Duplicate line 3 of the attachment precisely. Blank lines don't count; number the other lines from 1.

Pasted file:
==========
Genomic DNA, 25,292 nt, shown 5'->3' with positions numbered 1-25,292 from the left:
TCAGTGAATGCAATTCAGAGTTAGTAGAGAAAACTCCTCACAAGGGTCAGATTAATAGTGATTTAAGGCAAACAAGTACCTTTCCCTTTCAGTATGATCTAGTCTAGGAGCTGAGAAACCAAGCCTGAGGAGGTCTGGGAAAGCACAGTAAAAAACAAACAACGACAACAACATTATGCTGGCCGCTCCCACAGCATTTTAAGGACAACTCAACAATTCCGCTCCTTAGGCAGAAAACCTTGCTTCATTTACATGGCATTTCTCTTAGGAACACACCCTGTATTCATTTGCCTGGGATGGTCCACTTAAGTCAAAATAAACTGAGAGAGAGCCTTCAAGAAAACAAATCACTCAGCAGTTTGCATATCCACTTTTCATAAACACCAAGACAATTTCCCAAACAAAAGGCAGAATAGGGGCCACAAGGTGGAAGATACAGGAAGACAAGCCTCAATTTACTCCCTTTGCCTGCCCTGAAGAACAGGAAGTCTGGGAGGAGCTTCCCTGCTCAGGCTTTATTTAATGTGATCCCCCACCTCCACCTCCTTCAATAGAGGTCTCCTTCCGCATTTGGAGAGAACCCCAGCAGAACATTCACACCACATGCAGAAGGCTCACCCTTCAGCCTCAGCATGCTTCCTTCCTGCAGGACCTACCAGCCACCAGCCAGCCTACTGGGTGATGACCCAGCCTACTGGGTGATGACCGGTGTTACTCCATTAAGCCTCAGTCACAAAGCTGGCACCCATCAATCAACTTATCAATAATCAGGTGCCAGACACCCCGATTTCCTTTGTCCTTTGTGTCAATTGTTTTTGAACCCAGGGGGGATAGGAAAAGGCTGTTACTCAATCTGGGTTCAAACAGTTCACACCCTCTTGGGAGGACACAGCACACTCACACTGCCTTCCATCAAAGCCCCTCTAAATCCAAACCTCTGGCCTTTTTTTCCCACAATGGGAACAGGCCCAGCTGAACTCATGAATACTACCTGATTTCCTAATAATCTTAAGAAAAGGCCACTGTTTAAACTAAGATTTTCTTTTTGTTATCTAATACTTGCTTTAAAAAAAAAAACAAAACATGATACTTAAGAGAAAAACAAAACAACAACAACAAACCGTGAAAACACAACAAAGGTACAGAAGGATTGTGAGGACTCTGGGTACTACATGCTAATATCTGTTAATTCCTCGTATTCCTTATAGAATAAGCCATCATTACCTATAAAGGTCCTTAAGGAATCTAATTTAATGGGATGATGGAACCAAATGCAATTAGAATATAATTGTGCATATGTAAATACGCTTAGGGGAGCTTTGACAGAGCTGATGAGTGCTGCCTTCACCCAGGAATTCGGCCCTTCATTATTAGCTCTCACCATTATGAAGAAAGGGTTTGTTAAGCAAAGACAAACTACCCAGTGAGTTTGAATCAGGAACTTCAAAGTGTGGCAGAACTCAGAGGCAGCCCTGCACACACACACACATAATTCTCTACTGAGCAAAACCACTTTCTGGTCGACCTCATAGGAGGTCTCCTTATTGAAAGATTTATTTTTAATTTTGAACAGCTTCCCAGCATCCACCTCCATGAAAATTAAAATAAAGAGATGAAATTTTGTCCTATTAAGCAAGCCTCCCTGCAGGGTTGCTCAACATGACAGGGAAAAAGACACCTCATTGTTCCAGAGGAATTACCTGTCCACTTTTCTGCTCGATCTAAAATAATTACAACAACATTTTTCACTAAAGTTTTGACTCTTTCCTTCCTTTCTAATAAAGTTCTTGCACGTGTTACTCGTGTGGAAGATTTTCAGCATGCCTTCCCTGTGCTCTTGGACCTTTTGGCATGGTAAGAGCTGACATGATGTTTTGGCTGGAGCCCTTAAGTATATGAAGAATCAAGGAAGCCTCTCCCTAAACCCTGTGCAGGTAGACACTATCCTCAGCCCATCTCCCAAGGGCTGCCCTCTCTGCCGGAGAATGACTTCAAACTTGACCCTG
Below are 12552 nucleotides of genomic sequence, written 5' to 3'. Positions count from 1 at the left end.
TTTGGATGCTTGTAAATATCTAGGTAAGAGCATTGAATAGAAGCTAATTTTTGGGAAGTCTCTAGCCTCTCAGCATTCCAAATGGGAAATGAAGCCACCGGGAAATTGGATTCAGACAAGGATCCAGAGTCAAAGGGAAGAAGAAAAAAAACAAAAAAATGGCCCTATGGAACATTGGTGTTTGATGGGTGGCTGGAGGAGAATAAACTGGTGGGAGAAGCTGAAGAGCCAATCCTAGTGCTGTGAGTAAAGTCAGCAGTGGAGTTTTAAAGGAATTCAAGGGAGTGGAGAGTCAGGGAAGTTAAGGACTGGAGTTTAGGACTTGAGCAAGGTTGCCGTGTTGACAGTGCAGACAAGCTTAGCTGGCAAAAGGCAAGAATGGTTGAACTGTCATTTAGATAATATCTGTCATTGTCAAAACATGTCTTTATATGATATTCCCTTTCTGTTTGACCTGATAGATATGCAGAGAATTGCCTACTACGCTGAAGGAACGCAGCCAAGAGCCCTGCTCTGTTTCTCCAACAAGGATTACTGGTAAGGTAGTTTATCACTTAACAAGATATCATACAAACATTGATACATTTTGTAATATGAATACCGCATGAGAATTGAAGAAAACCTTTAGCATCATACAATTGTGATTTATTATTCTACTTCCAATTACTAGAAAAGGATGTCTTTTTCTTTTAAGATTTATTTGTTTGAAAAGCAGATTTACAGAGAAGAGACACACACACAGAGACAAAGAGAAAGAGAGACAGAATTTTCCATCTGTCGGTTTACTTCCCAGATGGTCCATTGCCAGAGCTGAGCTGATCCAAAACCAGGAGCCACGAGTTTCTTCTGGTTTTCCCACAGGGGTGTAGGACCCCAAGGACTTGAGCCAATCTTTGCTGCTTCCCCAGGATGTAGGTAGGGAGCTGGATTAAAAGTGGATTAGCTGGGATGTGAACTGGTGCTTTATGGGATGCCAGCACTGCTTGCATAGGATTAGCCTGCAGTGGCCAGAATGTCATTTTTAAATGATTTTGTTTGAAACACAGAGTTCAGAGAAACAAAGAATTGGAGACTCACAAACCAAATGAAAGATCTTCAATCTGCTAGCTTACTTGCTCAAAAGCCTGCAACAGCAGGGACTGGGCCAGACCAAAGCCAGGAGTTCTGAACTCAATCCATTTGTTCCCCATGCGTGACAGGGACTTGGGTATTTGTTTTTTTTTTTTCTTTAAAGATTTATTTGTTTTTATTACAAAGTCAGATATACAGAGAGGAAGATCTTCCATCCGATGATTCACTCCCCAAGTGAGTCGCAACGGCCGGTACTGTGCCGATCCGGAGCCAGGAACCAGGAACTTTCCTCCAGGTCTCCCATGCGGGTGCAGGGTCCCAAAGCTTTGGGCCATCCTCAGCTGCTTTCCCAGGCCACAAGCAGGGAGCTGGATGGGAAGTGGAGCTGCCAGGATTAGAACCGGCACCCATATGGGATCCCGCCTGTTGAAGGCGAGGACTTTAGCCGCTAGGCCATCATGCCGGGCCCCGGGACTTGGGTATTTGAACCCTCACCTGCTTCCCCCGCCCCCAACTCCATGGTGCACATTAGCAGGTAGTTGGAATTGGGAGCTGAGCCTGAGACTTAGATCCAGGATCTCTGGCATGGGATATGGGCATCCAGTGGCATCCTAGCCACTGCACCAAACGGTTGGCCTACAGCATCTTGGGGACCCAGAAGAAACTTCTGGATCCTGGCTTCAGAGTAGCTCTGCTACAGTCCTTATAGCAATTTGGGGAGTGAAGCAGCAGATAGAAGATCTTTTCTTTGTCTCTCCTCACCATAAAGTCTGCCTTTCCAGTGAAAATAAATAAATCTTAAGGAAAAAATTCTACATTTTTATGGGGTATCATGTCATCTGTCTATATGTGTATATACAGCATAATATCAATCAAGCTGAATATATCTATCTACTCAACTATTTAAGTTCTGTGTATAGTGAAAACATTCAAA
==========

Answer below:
Below are 12552 nucleotides of genomic sequence, written 5' to 3'. Positions count from 1 at the left end.